Brooks designers worked with ultramarathoner Scott Jurek, to develope a unique one-piece outsole that has a concave shape. According to their website, “When forces are applied, the piece splays out to provide a more balanced lay-down.” This dynamic outsole and unique lug design are intended to help the runner find better grip and balance on the trail.  Also built-in to the new outsole is a split toe design meant to allow independent function of the big toe for more natural balance and stronger push-off.  Brooks also boasts their outsole is, “Designed from the most detailed anatomical form…” which is intended to create unparalleled fit and feel.

The PureProject midsole offers a minimal 4mm drop and made of  “earth-loving BioMoGo technology blended with the responsive ride of Brooks® DNA”.  BioMoGo technology is brooks biodegradable midsole composite that “degrades 50 times faster than the standard midsole“.  Brooks DNA is a responsive midsole system that immediately adjusts to the runner’s size and stride as well as offering 30% more cushioning than standard midsoles and 2x the energy return.  Built into the midsole design is a new minimalist heel designed to encourage the runner’s, “contact points to shift forward, aligning your center of gravity for optimal spring.”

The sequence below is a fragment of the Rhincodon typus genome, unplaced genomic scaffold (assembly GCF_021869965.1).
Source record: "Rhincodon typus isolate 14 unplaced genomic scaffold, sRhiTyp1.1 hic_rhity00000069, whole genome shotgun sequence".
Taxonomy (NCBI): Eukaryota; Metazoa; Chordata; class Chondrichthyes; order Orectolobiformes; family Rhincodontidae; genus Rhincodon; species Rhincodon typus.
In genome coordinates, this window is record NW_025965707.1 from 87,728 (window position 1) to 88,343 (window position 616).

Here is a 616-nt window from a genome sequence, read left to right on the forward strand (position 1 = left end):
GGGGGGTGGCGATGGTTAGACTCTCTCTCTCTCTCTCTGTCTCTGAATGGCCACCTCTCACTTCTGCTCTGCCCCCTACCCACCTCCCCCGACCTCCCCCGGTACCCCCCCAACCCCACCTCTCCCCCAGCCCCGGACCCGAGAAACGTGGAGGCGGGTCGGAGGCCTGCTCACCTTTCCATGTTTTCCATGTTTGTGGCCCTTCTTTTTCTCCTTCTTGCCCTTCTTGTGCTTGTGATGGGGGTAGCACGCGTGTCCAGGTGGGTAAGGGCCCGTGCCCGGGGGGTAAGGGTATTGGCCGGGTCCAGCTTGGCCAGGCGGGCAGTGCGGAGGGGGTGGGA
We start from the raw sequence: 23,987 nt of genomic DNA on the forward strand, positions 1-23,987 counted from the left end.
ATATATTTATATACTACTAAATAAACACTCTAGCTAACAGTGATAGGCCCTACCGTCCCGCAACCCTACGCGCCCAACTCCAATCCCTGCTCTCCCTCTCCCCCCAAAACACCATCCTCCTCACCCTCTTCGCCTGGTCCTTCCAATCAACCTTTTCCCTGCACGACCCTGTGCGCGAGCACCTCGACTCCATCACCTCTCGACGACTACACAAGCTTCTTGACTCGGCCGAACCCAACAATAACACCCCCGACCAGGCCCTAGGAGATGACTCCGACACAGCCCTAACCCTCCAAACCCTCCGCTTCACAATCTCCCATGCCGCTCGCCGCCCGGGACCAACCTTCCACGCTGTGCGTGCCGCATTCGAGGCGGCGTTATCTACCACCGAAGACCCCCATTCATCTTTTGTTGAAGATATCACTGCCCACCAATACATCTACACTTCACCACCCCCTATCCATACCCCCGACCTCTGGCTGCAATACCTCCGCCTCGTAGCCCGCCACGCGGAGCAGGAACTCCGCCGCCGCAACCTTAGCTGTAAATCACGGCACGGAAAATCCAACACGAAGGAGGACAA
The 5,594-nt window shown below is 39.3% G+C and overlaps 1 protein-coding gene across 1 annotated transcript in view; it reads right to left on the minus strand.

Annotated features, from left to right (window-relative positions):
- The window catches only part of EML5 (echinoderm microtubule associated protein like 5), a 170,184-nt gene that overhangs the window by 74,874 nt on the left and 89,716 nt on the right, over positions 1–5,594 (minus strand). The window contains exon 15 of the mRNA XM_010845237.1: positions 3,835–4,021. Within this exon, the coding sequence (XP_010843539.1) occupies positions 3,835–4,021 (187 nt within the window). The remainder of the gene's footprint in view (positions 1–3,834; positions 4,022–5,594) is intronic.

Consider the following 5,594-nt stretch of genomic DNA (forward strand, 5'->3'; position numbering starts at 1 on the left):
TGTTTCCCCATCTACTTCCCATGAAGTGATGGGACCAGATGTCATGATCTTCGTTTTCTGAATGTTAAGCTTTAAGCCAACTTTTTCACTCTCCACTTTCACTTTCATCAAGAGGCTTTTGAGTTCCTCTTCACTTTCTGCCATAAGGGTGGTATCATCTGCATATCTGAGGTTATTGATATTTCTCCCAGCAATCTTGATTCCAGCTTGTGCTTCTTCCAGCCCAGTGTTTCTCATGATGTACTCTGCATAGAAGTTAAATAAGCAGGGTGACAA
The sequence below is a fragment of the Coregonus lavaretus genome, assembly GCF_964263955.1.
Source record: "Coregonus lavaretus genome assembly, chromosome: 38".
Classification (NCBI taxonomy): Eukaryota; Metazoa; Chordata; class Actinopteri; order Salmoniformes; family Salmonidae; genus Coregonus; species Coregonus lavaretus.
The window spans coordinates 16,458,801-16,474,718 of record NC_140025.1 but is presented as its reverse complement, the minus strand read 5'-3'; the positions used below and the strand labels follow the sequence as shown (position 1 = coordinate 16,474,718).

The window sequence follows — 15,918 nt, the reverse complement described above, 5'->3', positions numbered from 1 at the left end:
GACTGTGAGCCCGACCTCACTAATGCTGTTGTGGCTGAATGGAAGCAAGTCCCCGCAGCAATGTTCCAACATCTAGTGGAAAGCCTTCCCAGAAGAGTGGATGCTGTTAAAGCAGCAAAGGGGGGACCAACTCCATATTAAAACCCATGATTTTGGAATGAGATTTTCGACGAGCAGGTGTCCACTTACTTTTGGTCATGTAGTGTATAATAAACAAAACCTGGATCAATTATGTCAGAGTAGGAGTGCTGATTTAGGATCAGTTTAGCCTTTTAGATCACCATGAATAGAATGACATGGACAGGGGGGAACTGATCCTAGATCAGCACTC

The PureGrit upper has had just as much thought put into its design as the rest of the shoe.  The upper is made of an ultralight, breathable mesh over a die-cut conforming foam for a firm fit.  Their Nav Band is an elastic band built into the upper that stretches across the instep to insure a glove-like fit and security while you run.

As for durability, Brooks says, “Just like our core line, we hold PureProject to the industry’s highest weartest and durability standards. Because of their lightweight construction and fewer materials, runners should generally expect shoes from the PureProject line to last approximately 250-300 miles.

First Impressions